It's been a wildly successful season for Bayern Munich as they've only lost and drawn twice respectively in all competitions. It's also been a year of radical change as the team has added a dominant possession based emphasis onto the onslaught type mentality that has pervaded their system for years. On the most radical shirts has been away from the double pivot of the near-universal 4-2-3-1 to the 4-1-4-1 system that Guardiola has them using.
While responses to that system ranges from "it' totally blows, man" to "it's a defensive catastrophe waiting to happen" to "ZOMGS! ALL THE POSSESSIONS!", it is clear that the system is here to stay and it's time to find the best option to play that position.
While the position has been mostly utilized to the same effect, it's been occupied by no less then 4 different players as injuries forced Pep Guardiola's hand. To start the season, Bastian Schweinsteiger was the man in the role and had by far the most difficult job as the sided learned and adapted to the new system. While he struggled first due to unfamiliarity then later due to injury it was Phillip Lahm, the wily captain, who stepped in filling the role admirably. It was a role he was pressed into when long term injuries to Schweinsteiger, Javier Martinez, and Thiago Alcantara left them with no one to fill that role. With the increasing health of the squad, it was a rotating complement of Lahm, Martinez, and Thiago who filled that role. However, no one has ever staked their claim to the position with a series of outstanding all-around performances.
The first thing that's evident in examining these players in possession is that they are nearly identical in passing. They are within a percentage point of each other in total passing percentage, both offensively and defensively. Where the differences break down is in importance of buildup play. Schweinsteiger and Thiago both display much higher pass per 90 and touches per 90 then their counterparts. In conjunction with that, they also show a much higher propensity to play longballs. Longballs from the back have been an important addition of Guardiola's system with the aim to draw defenses high and deliver balls over the top or forcibly pinning teams back and stifling counterattacks. On the opposite end of the spectrum is Javi Martinez who shows both much lower passes per 90 and touches per 90 then his fellow single pivoteers. Sandwiched between the two extremes on this side is Phillip Lahm
|Minutes||Final Third Passes/90||Key Pases/90|
The single pivot under Pep Guardiola has very little offensive input. It's a defensive and distributive position that enters the attack only when the defense is pinned completely back. When they do come forward it should be for the intent of maintaining possession, but also to add an extra spark in the attack. From the statistics, it's actually Phillip Lahm who does the most effective attacking work form the single pivot position. He attempts more passes in the final third then either Martinez or Schweinsteiger and actually attempts the most key passes per 90 of any of the single pivot players. Thiago represents a more direct attacking player in the single pivot yet adds less in the creative department. Given that the Spaniard hasn't played the position in more then a handful of minutes, we'd do wise to temper those conclusions. Martinez is clearly the least offensive of the options, as we should expect, while Schweinsteiger rides the happy median along with Lahm.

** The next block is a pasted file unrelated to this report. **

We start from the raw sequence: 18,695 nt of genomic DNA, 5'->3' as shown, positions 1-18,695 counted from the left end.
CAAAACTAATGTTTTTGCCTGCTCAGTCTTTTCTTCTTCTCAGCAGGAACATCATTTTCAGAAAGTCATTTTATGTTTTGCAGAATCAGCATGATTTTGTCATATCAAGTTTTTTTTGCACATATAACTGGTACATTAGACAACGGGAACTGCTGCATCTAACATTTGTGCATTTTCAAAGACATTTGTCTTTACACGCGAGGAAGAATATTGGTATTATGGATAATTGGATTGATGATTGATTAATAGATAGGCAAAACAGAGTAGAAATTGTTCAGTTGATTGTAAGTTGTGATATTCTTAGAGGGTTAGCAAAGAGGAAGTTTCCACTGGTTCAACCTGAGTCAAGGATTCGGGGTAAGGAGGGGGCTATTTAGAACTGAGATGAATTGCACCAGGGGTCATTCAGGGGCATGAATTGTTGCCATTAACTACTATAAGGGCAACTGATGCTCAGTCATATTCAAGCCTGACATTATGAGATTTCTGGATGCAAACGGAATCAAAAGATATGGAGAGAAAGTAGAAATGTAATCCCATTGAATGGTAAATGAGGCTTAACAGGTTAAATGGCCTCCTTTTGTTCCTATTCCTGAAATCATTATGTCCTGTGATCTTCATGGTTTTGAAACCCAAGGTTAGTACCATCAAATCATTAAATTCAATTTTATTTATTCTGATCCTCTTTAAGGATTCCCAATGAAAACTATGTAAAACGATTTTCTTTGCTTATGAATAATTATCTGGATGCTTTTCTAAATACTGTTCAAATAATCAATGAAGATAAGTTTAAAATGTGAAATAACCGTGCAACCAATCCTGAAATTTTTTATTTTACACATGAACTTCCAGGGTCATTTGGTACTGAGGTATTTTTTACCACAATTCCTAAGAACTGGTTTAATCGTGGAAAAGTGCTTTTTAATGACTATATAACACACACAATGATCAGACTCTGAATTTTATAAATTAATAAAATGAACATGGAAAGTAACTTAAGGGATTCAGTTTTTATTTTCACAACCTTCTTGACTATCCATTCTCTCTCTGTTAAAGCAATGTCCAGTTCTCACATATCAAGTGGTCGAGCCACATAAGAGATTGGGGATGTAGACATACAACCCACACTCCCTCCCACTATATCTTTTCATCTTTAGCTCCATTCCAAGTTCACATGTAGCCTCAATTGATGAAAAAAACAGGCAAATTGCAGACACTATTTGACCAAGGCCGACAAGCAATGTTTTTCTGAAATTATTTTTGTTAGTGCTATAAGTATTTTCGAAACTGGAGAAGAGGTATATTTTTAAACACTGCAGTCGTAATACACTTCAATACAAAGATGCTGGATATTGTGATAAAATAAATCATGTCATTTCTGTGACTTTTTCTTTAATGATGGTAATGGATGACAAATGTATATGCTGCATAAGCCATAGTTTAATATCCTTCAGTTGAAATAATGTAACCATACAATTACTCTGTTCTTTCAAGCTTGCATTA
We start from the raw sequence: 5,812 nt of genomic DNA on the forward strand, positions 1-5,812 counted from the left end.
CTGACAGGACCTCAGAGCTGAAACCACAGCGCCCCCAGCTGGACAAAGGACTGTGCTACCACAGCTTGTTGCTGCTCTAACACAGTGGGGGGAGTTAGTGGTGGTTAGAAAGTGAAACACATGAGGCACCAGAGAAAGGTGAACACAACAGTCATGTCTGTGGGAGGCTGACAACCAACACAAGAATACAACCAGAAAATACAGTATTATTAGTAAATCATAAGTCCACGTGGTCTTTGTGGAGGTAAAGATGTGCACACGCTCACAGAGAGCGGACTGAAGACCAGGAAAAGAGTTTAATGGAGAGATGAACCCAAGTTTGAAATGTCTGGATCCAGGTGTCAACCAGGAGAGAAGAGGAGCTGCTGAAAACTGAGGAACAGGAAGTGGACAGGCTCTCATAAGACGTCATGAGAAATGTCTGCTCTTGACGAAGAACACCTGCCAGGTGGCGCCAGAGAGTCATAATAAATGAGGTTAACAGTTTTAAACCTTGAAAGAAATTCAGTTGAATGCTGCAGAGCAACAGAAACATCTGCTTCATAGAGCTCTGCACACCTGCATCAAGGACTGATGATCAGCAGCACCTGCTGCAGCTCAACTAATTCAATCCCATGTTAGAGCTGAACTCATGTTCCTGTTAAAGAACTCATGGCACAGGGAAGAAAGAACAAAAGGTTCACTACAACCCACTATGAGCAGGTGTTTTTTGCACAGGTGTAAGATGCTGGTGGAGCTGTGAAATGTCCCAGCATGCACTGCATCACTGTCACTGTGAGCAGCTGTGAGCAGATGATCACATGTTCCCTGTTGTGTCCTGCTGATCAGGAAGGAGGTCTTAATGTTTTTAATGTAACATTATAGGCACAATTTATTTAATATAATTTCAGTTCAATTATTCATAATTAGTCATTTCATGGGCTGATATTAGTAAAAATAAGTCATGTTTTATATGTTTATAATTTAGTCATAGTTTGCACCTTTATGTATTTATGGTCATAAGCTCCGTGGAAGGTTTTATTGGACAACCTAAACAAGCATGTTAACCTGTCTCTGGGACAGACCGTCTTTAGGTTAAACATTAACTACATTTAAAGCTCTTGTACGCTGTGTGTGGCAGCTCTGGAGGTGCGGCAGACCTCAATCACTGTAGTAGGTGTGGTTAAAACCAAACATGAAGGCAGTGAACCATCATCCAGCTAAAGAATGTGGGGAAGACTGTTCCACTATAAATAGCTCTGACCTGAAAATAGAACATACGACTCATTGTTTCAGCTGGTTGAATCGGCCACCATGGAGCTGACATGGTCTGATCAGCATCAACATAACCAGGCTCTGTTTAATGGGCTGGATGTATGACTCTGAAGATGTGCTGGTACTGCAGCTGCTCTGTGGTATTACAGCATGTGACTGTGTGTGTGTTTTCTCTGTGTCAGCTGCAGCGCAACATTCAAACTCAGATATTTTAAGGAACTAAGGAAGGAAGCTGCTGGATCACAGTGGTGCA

*defensive and midfield thirds
By far the most important components of the single pivot, besides the distributive skills, are the defensive skills of the player. In this capacity there is actually the biggest differentiation between the players Pep Guardiola has chosen to employ in the single pivot. Thiago actually shows up as the worst defensive player in the single pivot as evidenced in terms of the number of tackles and interceptions he attempts makes but in the few times he actually wins the ball. Granted, again it's looking at a very small sample size so temper expectations accordingly. By far though the most impressive in the single pivot defensively is Bastian Schweinsteiger who not only attempts tackles and interceptions at a decent clip but actually wins possession nearly 7 times a game ,vastly outstripping even Javier Martinez defensive ball winning skills.
Granted there is a major caveat with this analysis specific to the Guardiola system in that many of the players rotate around within the central midfield area throughout the game. Schweinsteiger or Lahm may be listed as the CDM, but they are constantly interchanging and swapping roles. It would most likely be a more complete picture if we looked at their statistics in both the CDM and CM roles(which is coming up next!).
In looking at the statistics it's relatively clear that Bayern Munich needs Bastian Schweinsteiger back. The 28-year-old German international not only is one of the most offensive options available in the single pivot, but is also demonstrably one the best defensive options as well. In addition, this is Bastian Schweinsteiger playing at nowhere near 100% with a nagging repetitive ankle injury and still putting up some of the best numbers on the team. Imagine what his performance is going to be when he's at 100%